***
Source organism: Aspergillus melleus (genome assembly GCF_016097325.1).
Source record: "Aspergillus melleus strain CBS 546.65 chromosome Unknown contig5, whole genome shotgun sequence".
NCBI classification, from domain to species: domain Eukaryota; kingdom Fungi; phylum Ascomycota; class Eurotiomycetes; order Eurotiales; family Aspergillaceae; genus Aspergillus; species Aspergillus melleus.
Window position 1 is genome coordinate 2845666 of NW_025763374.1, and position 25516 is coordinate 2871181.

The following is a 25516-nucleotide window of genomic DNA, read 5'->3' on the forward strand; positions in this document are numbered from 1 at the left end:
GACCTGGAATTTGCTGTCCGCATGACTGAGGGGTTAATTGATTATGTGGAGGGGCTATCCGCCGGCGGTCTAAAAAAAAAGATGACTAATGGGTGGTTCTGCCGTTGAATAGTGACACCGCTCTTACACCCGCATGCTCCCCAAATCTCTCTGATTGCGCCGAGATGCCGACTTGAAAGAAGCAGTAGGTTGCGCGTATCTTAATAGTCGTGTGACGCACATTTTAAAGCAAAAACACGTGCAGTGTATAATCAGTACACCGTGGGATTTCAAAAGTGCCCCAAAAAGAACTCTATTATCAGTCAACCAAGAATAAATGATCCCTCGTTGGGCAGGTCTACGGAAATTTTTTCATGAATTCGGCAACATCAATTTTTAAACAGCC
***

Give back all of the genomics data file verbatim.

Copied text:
Source organism: Aspergillus melleus (genome assembly GCF_016097325.1).
Source record: "Aspergillus melleus strain CBS 546.65 chromosome Unknown contig5, whole genome shotgun sequence".
NCBI classification, from domain to species: domain Eukaryota; kingdom Fungi; phylum Ascomycota; class Eurotiomycetes; order Eurotiales; family Aspergillaceae; genus Aspergillus; species Aspergillus melleus.
Window position 1 is genome coordinate 2845666 of NW_025763374.1, and position 25516 is coordinate 2871181.

The following is a 25516-nucleotide window of genomic DNA, read 5'->3' on the forward strand; positions in this document are numbered from 1 at the left end:
GACCTGGAATTTGCTGTCCGCATGACTGAGGGGTTAATTGATTATGTGGAGGGGCTATCCGCCGGCGGTCTAAAAAAAAAGATGACTAATGGGTGGTTCTGCCGTTGAATAGTGACACCGCTCTTACACCCGCATGCTCCCCAAATCTCTCTGATTGCGCCGAGATGCCGACTTGAAAGAAGCAGTAGGTTGCGCGTATCTTAATAGTCGTGTGACGCACATTTTAAAGCAAAAACACGTGCAGTGTATAATCAGTACACCGTGGGATTTCAAAAGTGCCCCAAAAAGAACTCTATTATCAGTCAACCAAGAATAAATGATCCCTCGTTGGGCAGGTCTACGGAAATTTTTTCATGAATTCGGCAACATCAATTTTTAAACAGCC